The stance of the European trio, which represents the European Union, dramatically differs from Russia's position on the issue. The Kremlin believes that sanctions should be specific and cover only the sectors that worry the International Atomic Energy Agency, namely uranium enrichment, chemical reprocessing, heavy-water projects, and the production of delivery vehicles for nuclear weapons.
In a recent interview with Mexican publisher Mario Vasquez Rana, Russian President Vladimir Putin wrote that Russia's stance on the solution of the Iranian problem was aimed at encouraging Tehran to talk with the IAEA in order to clarify the agency's questions and therefore restore the world's trust in the peaceful nature of its nuclear program. The Kremlin's logic is clear.
The European project, however, has a wider reach and stipulates a ban on trade with Iran in all spheres connected with its nuclear and missile programs, denial of visas to some Iranian officials, and a freeze on their funds and the funds of some Iranian companies abroad.
Moscow is unlikely to accept this stance, primarily because this loose wording could be used to include sanctions on the nuclear power plant in Bushehr, which is being built with Russian assistance, and other spheres.
The six nations badly need to come to an agreement on the problem of Iran to draft an acceptable resolution and save the reputation of the Security Council.
Their meetings are becoming increasingly farcical. More than three months have passed since the August 31 deadline by which Tehran should have stopped work on its first cascade of 164 uranium enrichment centrifuges. Since then, Iran has put into operation (although with a two-month delay) a second cascade.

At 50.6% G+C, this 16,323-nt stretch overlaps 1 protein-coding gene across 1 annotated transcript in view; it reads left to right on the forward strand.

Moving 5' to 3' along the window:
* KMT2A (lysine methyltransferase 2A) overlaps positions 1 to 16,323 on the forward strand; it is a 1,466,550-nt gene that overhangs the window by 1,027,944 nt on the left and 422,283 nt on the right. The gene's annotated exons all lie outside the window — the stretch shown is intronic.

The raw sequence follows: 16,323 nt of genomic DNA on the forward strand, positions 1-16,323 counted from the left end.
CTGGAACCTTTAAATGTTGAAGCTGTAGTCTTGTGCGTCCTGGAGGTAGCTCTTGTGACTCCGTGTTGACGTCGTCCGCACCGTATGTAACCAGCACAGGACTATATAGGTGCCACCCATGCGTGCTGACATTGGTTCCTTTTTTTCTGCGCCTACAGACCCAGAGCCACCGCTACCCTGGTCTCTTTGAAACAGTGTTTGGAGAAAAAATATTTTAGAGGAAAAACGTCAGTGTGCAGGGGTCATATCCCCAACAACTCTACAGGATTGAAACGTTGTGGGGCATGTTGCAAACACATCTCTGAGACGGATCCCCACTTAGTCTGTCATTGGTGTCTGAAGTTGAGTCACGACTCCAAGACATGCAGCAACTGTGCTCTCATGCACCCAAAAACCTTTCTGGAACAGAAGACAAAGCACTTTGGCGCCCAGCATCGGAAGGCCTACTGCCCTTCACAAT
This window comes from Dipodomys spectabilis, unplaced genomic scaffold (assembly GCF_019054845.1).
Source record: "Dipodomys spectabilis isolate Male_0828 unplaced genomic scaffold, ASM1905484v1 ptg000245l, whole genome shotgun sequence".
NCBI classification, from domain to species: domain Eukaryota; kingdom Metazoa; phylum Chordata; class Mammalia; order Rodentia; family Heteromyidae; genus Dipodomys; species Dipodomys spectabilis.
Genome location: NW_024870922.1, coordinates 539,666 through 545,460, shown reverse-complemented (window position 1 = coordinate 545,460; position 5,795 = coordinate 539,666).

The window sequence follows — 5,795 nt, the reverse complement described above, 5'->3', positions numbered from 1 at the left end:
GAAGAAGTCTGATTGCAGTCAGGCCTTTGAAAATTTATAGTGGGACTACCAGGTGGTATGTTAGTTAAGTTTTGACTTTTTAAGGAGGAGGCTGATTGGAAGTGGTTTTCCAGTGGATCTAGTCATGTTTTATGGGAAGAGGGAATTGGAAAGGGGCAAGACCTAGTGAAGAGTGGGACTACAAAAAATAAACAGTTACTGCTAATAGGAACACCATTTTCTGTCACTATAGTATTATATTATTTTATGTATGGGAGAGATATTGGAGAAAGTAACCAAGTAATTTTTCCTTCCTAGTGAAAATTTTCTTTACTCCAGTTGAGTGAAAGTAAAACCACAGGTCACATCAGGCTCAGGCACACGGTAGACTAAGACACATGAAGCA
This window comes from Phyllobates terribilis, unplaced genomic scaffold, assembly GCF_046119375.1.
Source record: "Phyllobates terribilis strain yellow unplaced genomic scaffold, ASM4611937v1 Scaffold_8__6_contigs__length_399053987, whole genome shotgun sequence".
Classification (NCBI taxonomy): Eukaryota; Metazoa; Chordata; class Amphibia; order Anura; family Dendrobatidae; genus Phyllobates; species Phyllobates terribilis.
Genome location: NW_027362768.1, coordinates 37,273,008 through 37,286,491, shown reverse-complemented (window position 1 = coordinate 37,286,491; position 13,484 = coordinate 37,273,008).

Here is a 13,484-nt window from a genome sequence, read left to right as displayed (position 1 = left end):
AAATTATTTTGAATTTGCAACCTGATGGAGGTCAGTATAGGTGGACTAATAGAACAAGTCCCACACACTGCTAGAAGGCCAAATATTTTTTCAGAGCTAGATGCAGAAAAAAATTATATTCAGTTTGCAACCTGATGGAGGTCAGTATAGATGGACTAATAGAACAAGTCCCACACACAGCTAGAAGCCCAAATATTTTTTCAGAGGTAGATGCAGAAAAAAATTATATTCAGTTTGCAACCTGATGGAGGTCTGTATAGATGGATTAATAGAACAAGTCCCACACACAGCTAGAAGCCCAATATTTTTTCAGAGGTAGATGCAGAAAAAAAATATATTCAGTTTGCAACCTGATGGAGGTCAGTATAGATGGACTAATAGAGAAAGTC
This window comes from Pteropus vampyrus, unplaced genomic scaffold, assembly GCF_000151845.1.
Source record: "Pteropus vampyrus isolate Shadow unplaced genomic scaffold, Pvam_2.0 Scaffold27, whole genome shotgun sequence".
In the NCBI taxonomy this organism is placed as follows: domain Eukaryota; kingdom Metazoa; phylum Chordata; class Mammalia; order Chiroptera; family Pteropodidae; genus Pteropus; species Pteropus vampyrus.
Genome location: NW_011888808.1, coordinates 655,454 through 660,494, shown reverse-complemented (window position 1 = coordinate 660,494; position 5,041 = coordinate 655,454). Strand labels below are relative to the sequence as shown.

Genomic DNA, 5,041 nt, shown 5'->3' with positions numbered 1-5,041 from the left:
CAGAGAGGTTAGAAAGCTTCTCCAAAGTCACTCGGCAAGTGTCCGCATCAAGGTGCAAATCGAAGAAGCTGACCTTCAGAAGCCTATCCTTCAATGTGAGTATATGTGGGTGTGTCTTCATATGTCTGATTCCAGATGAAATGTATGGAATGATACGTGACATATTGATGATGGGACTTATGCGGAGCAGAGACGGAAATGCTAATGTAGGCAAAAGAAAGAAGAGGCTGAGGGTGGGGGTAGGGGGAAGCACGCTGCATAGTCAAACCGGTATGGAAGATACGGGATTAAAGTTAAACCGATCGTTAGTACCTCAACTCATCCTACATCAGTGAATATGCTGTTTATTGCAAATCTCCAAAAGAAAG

Tehran has announced that it intends to complete its nuclear research program by the Iranian New Year on March 21. This involves the assembly of a cascade of 3,000 centrifuges, which it needs for the commercial stage of uranium enrichment. Russian and foreign experts believe that these centrifuges will enable Iran to create five to seven nuclear charges within 12 months.
Iranian President Mahmoud Ahmadinejad has announced plans to receive the first batch of enriched uranium after commissioning 60,000 centrifuges.
The Natanz nuclear facility, where Iran is enriching uranium, is designed to accommodate only 54,000 centrifuges, but experts say that would be enough to create a nuclear bomb within two weeks. They also say the Natanz facility could reach its designed capacity in five to seven years.
Many Russian experts, however, think that Iran is bluffing when it speaks about turning on 3,000 centrifuges in March 2007. It could do this if it has bought the required number of centrifuges, but that is unlikely. Tehran is likely overstating its technical possibilities.
Russian expert Alexei Arbatov said it is inevitable that Iran will master the uranium enrichment technology. Perhaps the world should discuss with Tehran the scale and technological standards of its enrichment project rather than trying to halt it altogether? Maybe it should ask Tehran to stop at 1,000 centrifuges while there is still time? This compromise would allow Iran to carry on its nuclear research while also allaying global concerns about its nuclear program.
Nevertheless, these are nothing more than assumptions, and Iran has demonstrated its readiness to harness nuclear energy at all costs and despite the possibility of sanctions.
"Iran has made a crucial decision and is moving honorably along its chosen path," Ahmadinejad has said. According to the Iranian president, the people of his country will not only "rebuild Iran and propel it to the pinnacles of success, but will also open the door to freedom for other nations."